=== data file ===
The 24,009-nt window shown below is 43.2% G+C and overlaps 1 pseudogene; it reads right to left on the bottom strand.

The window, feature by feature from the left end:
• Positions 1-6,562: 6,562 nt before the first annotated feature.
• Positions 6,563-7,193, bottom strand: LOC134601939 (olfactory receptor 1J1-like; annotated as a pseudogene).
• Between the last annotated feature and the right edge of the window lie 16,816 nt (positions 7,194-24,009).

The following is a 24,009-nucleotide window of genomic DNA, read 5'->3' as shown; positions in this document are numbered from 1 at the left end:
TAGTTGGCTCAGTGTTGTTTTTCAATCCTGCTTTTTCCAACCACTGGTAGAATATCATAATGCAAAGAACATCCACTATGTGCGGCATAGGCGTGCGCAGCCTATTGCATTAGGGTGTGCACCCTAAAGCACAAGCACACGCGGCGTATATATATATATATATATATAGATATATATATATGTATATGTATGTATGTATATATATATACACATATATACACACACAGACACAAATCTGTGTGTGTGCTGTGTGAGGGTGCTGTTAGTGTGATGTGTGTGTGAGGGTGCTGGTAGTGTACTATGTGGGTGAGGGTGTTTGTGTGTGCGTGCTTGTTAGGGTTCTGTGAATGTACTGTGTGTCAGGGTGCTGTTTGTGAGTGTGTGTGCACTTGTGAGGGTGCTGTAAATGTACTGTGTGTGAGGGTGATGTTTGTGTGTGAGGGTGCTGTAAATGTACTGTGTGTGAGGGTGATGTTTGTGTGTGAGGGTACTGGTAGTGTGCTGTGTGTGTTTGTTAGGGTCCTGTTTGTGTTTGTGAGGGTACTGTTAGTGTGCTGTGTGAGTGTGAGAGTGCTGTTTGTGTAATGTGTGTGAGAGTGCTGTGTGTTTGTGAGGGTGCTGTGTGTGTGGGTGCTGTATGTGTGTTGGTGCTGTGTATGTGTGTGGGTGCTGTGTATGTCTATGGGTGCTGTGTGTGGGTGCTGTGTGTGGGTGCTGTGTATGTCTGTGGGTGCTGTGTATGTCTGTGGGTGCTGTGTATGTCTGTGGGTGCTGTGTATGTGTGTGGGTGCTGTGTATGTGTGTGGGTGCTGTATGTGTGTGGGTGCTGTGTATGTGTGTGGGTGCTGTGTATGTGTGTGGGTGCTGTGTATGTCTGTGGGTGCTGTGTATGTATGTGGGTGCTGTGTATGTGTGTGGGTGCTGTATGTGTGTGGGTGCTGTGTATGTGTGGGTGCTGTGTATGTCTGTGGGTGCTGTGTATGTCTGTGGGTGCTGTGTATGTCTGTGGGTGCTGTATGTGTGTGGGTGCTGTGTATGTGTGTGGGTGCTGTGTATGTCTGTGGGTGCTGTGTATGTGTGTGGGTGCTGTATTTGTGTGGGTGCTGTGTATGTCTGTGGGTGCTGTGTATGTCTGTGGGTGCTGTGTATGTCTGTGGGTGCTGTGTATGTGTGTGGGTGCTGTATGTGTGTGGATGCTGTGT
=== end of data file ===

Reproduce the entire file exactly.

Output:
The 24,009-nt window shown below is 43.2% G+C and overlaps 1 pseudogene; it reads right to left on the bottom strand.

The window, feature by feature from the left end:
• Positions 1-6,562: 6,562 nt before the first annotated feature.
• Positions 6,563-7,193, bottom strand: LOC134601939 (olfactory receptor 1J1-like; annotated as a pseudogene).
• Between the last annotated feature and the right edge of the window lie 16,816 nt (positions 7,194-24,009).

The following is a 24,009-nucleotide window of genomic DNA, read 5'->3' as shown; positions in this document are numbered from 1 at the left end:
TAGTTGGCTCAGTGTTGTTTTTCAATCCTGCTTTTTCCAACCACTGGTAGAATATCATAATGCAAAGAACATCCACTATGTGCGGCATAGGCGTGCGCAGCCTATTGCATTAGGGTGTGCACCCTAAAGCACAAGCACACGCGGCGTATATATATATATATATATATAGATATATATATATGTATATGTATGTATGTATATATATATACACATATATACACACACAGACACAAATCTGTGTGTGTGCTGTGTGAGGGTGCTGTTAGTGTGATGTGTGTGTGAGGGTGCTGGTAGTGTACTATGTGGGTGAGGGTGTTTGTGTGTGCGTGCTTGTTAGGGTTCTGTGAATGTACTGTGTGTCAGGGTGCTGTTTGTGAGTGTGTGTGCACTTGTGAGGGTGCTGTAAATGTACTGTGTGTGAGGGTGATGTTTGTGTGTGAGGGTGCTGTAAATGTACTGTGTGTGAGGGTGATGTTTGTGTGTGAGGGTACTGGTAGTGTGCTGTGTGTGTTTGTTAGGGTCCTGTTTGTGTTTGTGAGGGTACTGTTAGTGTGCTGTGTGAGTGTGAGAGTGCTGTTTGTGTAATGTGTGTGAGAGTGCTGTGTGTTTGTGAGGGTGCTGTGTGTGTGGGTGCTGTATGTGTGTTGGTGCTGTGTATGTGTGTGGGTGCTGTGTATGTCTATGGGTGCTGTGTGTGGGTGCTGTGTGTGGGTGCTGTGTATGTCTGTGGGTGCTGTGTATGTCTGTGGGTGCTGTGTATGTCTGTGGGTGCTGTGTATGTGTGTGGGTGCTGTGTATGTGTGTGGGTGCTGTATGTGTGTGGGTGCTGTGTATGTGTGTGGGTGCTGTGTATGTGTGTGGGTGCTGTGTATGTCTGTGGGTGCTGTGTATGTATGTGGGTGCTGTGTATGTGTGTGGGTGCTGTATGTGTGTGGGTGCTGTGTATGTGTGGGTGCTGTGTATGTCTGTGGGTGCTGTGTATGTCTGTGGGTGCTGTGTATGTCTGTGGGTGCTGTATGTGTGTGGGTGCTGTGTATGTGTGTGGGTGCTGTGTATGTCTGTGGGTGCTGTGTATGTGTGTGGGTGCTGTATTTGTGTGGGTGCTGTGTATGTCTGTGGGTGCTGTGTATGTCTGTGGGTGCTGTGTATGTCTGTGGGTGCTGTGTATGTGTGTGGGTGCTGTATGTGTGTGGATGCTGTGT